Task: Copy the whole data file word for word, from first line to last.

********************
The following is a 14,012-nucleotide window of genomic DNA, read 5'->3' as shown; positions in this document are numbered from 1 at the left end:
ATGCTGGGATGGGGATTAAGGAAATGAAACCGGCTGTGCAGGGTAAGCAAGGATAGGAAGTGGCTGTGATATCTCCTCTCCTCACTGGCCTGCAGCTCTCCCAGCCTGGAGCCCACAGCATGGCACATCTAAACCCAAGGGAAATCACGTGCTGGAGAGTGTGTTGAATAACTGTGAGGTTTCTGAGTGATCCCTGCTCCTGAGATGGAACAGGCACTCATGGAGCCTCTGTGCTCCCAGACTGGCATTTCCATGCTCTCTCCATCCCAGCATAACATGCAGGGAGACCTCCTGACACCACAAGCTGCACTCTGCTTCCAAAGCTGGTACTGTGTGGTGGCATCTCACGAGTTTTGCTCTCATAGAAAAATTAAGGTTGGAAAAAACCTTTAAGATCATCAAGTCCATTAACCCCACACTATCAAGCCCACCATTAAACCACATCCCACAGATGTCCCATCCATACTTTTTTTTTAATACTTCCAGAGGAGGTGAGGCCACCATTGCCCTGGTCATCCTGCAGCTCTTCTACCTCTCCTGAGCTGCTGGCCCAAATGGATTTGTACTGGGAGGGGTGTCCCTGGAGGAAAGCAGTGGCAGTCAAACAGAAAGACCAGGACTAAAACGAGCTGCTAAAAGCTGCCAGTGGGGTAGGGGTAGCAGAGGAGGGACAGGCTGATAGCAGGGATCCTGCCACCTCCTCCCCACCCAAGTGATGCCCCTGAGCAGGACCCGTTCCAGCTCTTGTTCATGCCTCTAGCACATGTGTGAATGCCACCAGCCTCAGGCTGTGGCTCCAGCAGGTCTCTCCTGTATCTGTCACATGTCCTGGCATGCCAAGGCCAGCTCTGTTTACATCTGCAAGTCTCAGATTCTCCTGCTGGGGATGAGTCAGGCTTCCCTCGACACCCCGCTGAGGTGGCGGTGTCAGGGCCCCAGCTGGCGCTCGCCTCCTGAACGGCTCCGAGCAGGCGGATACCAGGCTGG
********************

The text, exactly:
The following is a 14,012-nucleotide window of genomic DNA, read 5'->3' as shown; positions in this document are numbered from 1 at the left end:
ATGCTGGGATGGGGATTAAGGAAATGAAACCGGCTGTGCAGGGTAAGCAAGGATAGGAAGTGGCTGTGATATCTCCTCTCCTCACTGGCCTGCAGCTCTCCCAGCCTGGAGCCCACAGCATGGCACATCTAAACCCAAGGGAAATCACGTGCTGGAGAGTGTGTTGAATAACTGTGAGGTTTCTGAGTGATCCCTGCTCCTGAGATGGAACAGGCACTCATGGAGCCTCTGTGCTCCCAGACTGGCATTTCCATGCTCTCTCCATCCCAGCATAACATGCAGGGAGACCTCCTGACACCACAAGCTGCACTCTGCTTCCAAAGCTGGTACTGTGTGGTGGCATCTCACGAGTTTTGCTCTCATAGAAAAATTAAGGTTGGAAAAAACCTTTAAGATCATCAAGTCCATTAACCCCACACTATCAAGCCCACCATTAAACCACATCCCACAGATGTCCCATCCATACTTTTTTTTTAATACTTCCAGAGGAGGTGAGGCCACCATTGCCCTGGTCATCCTGCAGCTCTTCTACCTCTCCTGAGCTGCTGGCCCAAATGGATTTGTACTGGGAGGGGTGTCCCTGGAGGAAAGCAGTGGCAGTCAAACAGAAAGACCAGGACTAAAACGAGCTGCTAAAAGCTGCCAGTGGGGTAGGGGTAGCAGAGGAGGGACAGGCTGATAGCAGGGATCCTGCCACCTCCTCCCCACCCAAGTGATGCCCCTGAGCAGGACCCGTTCCAGCTCTTGTTCATGCCTCTAGCACATGTGTGAATGCCACCAGCCTCAGGCTGTGGCTCCAGCAGGTCTCTCCTGTATCTGTCACATGTCCTGGCATGCCAAGGCCAGCTCTGTTTACATCTGCAAGTCTCAGATTCTCCTGCTGGGGATGAGTCAGGCTTCCCTCGACACCCCGCTGAGGTGGCGGTGTCAGGGCCCCAGCTGGCGCTCGCCTCCTGAACGGCTCCGAGCAGGCGGATACCAGGCTGG